Even if an ‘achiever’ top score of 100 appears a formidable task in the quest for Sustainable Development Goals 2030, Kerala yet again bagged the No.1 slot among ‘front runner’ states bettering its score from 70 in 2019 to 75 in 2020. Tamil Nadu and Himachal Pradesh are number two, Chandigarh claimed the top slot among UTs with a score of 79, which is an increase over its 2019 score of 70.
Encouragingly, the report showed that in 2019-20, 10 states and UTs belonged to the category of ‘front runners’, but now12 more -- Uttarakhand, Gujarat, Maharashtra, Mizoram, Punjab, Haryana, Tripura, Delhi, Lakshadweep, Andaman and Nicobar Islands, Jammu and Kashmir and Ladakh have graduated from ‘performers’ to join this category.
At the bottom of the list is Bihar with a score of (52) followed by Jharkhand (56) and Assam (57). However, compared to 2019 all these states have improved their scores by a few points remaining in the ‘performer’ category on a score index that classifies states based on their performance on goals as aspirant (0-49); performer (50-64); front-runners (65-99) and achiever with a full 100.
In fast moving states (scorewise), top gainers are Mizoram(68), Haryana (67), and Uttarakhand (72) in 2020–21 with improvements of 12,10 and 8 points from 2019, respectively.
According to the SDG India Index report 2020-21, India’s overall score is up from 60 in 2019 to 66 and no state figures on the overall score among aspirants for the second year. The impressive performance of states on targets linked to “clean water and sanitation” and “affordable and clean energy” delivering an overall score of 83 and 92 respectively are being cited as key drivers that have helped enhance India’s overall score on the SDG Index by six points.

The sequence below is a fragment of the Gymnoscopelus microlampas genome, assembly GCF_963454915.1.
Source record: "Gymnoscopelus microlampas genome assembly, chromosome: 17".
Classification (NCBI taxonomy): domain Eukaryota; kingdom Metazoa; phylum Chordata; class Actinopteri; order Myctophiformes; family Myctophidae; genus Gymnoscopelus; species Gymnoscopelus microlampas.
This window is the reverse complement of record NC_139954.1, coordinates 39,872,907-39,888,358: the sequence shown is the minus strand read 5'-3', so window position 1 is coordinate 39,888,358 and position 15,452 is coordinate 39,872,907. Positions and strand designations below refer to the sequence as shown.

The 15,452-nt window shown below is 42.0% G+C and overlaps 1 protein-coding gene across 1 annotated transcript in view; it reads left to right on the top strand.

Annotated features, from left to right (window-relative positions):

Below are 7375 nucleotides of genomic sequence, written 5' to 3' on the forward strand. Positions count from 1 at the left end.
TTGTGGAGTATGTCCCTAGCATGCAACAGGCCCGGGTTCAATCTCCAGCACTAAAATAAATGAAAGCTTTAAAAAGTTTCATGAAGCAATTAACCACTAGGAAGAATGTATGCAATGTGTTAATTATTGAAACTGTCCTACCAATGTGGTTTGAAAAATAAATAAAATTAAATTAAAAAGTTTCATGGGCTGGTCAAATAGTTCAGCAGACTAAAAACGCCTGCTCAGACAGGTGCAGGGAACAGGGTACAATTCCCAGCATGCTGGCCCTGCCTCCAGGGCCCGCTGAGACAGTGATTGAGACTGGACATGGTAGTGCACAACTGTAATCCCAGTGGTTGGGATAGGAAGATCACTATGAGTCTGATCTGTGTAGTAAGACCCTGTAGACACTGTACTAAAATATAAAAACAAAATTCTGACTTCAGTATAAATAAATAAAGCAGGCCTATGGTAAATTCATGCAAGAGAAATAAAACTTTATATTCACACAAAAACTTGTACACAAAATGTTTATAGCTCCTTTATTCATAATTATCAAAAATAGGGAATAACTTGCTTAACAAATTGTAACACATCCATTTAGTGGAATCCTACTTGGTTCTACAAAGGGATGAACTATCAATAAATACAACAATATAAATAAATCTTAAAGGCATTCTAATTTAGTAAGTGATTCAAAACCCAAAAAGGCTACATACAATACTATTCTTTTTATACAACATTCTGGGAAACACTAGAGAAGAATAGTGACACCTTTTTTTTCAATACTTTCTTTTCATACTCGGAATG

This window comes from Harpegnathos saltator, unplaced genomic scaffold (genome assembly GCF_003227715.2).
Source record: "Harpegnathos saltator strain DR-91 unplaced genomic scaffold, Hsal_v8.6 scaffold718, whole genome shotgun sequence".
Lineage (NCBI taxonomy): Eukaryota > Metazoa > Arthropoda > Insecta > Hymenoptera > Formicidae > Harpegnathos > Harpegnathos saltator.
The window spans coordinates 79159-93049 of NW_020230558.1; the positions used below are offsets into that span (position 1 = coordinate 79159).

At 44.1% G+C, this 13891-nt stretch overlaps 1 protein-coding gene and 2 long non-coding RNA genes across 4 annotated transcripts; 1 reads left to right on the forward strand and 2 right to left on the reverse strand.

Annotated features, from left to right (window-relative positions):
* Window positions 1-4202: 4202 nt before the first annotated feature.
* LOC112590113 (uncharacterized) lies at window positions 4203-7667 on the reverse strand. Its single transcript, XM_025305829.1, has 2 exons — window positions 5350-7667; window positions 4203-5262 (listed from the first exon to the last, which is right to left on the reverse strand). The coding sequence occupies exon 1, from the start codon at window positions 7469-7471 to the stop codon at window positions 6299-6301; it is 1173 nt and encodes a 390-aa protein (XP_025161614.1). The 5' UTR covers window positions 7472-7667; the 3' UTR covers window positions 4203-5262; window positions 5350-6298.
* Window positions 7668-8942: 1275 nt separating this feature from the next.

Adding to this score is the performance on six goals including good health and well-being, reduced inequalities, sustainable cities and communities, responsible consumption and production, climate action, life on land and peace, justice and strong institutions, where the overall score for each goal is over 65.
However, there are problem areas that need urgent attention. On two goals - “zero hunger” (goal 2) and “gender equality” (goal 5), the India score is a matter of concern at it is 47 and 48 respectively. This is the status even as nine states in goal 2 and 12 states in goal 5 have moved out of the aspirant category in 2020-21 as compared to 2019-20. In 2019 the score was even worse at 35 and 42, respectively.
The report highlights the impact of schemes, policy measures taken and the challenges for each goal based on available data along with the scores for assigned indicator for the states.
Interestingly, while goal 6 (clean water and sanitation) has the highest number of ‘front runners’ with 25 states in this category, goals 5 (gender equality) and goal 9 (industry innovation and infrastructure) have the highest ‘aspirants’ with 14 states each having a score less than 50.